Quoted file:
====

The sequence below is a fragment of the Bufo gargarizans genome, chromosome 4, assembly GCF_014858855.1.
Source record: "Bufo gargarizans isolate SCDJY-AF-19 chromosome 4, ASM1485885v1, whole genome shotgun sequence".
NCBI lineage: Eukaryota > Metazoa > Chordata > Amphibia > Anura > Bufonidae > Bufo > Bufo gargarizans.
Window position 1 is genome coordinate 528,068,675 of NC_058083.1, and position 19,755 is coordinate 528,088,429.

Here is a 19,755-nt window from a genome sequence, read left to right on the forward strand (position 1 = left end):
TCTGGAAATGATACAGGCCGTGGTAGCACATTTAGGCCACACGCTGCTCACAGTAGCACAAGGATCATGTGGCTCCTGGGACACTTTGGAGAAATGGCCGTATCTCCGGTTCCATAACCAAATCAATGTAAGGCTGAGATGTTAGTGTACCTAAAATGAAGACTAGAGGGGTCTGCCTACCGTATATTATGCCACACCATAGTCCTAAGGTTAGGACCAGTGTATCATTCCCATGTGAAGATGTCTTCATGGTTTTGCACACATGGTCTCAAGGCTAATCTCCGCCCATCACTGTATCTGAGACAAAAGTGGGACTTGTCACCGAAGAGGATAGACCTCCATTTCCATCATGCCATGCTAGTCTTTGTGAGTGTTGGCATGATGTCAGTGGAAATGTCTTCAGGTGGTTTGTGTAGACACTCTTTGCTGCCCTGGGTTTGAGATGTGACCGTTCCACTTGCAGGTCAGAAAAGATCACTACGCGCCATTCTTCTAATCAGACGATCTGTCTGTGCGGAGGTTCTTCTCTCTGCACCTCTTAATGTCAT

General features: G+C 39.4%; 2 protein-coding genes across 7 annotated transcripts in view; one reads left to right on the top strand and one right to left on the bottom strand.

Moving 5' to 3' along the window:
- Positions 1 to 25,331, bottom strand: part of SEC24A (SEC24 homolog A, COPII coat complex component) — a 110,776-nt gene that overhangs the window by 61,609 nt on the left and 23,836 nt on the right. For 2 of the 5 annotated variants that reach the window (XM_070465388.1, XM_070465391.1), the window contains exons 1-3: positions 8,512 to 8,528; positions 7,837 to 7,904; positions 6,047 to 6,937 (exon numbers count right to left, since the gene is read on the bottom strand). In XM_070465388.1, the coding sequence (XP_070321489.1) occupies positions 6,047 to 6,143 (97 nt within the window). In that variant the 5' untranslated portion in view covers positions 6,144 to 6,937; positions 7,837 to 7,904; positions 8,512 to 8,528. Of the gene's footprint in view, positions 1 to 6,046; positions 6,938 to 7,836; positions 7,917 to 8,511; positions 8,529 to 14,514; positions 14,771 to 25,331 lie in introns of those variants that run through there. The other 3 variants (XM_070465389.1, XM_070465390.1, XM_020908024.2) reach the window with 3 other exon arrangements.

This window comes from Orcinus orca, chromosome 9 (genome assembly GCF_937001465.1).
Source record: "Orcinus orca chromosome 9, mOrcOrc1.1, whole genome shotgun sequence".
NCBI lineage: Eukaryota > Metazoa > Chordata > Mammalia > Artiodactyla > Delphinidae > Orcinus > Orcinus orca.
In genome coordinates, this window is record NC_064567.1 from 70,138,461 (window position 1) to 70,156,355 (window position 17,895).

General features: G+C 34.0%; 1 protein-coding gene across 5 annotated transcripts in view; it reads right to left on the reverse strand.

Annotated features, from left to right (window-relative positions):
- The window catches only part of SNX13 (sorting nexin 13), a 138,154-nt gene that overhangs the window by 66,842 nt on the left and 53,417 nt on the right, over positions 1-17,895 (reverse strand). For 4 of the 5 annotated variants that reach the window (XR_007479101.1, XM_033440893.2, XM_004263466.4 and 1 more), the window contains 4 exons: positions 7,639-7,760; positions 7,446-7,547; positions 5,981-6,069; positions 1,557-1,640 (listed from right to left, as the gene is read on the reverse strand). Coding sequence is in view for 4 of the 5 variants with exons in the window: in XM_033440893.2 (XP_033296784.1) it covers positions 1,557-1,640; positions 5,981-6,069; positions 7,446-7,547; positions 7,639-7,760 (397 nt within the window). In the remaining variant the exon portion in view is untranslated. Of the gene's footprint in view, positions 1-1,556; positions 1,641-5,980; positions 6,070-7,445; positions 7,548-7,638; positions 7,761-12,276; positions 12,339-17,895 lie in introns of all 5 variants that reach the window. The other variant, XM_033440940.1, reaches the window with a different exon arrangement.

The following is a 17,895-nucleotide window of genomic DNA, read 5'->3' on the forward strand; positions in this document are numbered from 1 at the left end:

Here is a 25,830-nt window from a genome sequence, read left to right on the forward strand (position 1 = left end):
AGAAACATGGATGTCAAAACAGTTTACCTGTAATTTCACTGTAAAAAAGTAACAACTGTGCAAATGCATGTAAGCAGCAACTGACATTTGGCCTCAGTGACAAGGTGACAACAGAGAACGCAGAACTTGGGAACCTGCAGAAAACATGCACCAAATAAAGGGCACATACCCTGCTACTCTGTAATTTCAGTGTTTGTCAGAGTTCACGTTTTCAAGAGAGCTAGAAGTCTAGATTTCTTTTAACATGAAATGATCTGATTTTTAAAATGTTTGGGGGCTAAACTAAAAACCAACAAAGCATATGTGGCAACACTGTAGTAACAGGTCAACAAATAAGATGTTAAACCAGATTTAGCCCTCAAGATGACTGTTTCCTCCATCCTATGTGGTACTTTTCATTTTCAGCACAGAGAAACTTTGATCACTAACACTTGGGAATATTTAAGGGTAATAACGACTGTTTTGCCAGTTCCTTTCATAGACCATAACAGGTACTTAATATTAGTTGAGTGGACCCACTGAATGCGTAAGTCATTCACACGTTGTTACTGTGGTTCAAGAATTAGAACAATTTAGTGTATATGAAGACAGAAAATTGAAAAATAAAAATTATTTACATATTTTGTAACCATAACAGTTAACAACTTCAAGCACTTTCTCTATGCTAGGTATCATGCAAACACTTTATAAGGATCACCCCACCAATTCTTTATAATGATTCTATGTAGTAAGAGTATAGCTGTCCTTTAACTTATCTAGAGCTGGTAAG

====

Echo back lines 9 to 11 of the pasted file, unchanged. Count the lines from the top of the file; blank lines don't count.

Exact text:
- Positions 1 to 25,331, bottom strand: part of SEC24A (SEC24 homolog A, COPII coat complex component) — a 110,776-nt gene that overhangs the window by 61,609 nt on the left and 23,836 nt on the right. For 2 of the 5 annotated variants that reach the window (XM_070465388.1, XM_070465391.1), the window contains exons 1-3: positions 8,512 to 8,528; positions 7,837 to 7,904; positions 6,047 to 6,937 (exon numbers count right to left, since the gene is read on the bottom strand). In XM_070465388.1, the coding sequence (XP_070321489.1) occupies positions 6,047 to 6,143 (97 nt within the window). In that variant the 5' untranslated portion in view covers positions 6,144 to 6,937; positions 7,837 to 7,904; positions 8,512 to 8,528. Of the gene's footprint in view, positions 1 to 6,046; positions 6,938 to 7,836; positions 7,917 to 8,511; positions 8,529 to 14,514; positions 14,771 to 25,331 lie in introns of those variants that run through there. The other 3 variants (XM_070465389.1, XM_070465390.1, XM_020908024.2) reach the window with 3 other exon arrangements.

This window comes from Orcinus orca, chromosome 9 (genome assembly GCF_937001465.1).
Source record: "Orcinus orca chromosome 9, mOrcOrc1.1, whole genome shotgun sequence".